Located 29 miles Northwest of the Chicago Loop, and along the southern border of Lake County, the name Long Grove appears on early survey maps before 1840, when Easterner John Gridley settled along a small trail crossing deep in the area. By the early 1850’s, immigrant families who had split from the Roman Catholic parish in Buffalo Grove founded their own Saint Mary’s parish here, followed by an Evangelical Lutheran congregation about the same time. The Civil War and industrial opportunities in Chicago took away most of the Eastern families who had settled here, leaving a strong German immigrant presence that held onto the homeland language and customs until hostility to German culture during World War I forced assimilation.
The population growth of this community was slow, from 61 in 1870 to only 640 in 1960, mainly due to the fact that major area roads bypassed the country crossroad. Many of the young men who left to fight in World War II never returned and left family farms and furniture behind. When the Fanning family opened their Farmside store in 1947, they found that Chicagoans with money to spend were interested in acquiring antiques, so Long Grove established its reputation for the growing antiques trade through the initial efforts of the Fannings.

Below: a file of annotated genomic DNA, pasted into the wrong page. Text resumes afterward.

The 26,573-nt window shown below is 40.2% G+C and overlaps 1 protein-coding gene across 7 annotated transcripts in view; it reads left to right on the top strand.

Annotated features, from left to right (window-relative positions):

Developers took notice of the area in the early 1950’s, which drove area property owners to form an association to oppose major development plans. A village plat was designed that called for a 3 acre minimum lot size, to preserve the area’s historic character, and following a referendum in 1956, the village of Long Grove was incorporated. Around 1959, then village president, Robert Coffin, pushed to retain the village’s antique appearance through ordinances prohibiting neon signs as well as the presence of convenience and chain stores. This continues in the central “historic” district, while some leniency has occurred on the outskirts of the village.
Long Grove is known for its full schedule of festivals and concerts – they are among Chicagoland’s premier outdoor events. Chocolate Fest in May, Strawberry Festival in June and Apple Fest in October draw appreciative attendance, as do other outdoor music and ethnic feasts and events throughout the year. Activities continue right through the holiday season with music, winter activities and world-class shopping in the historic district.
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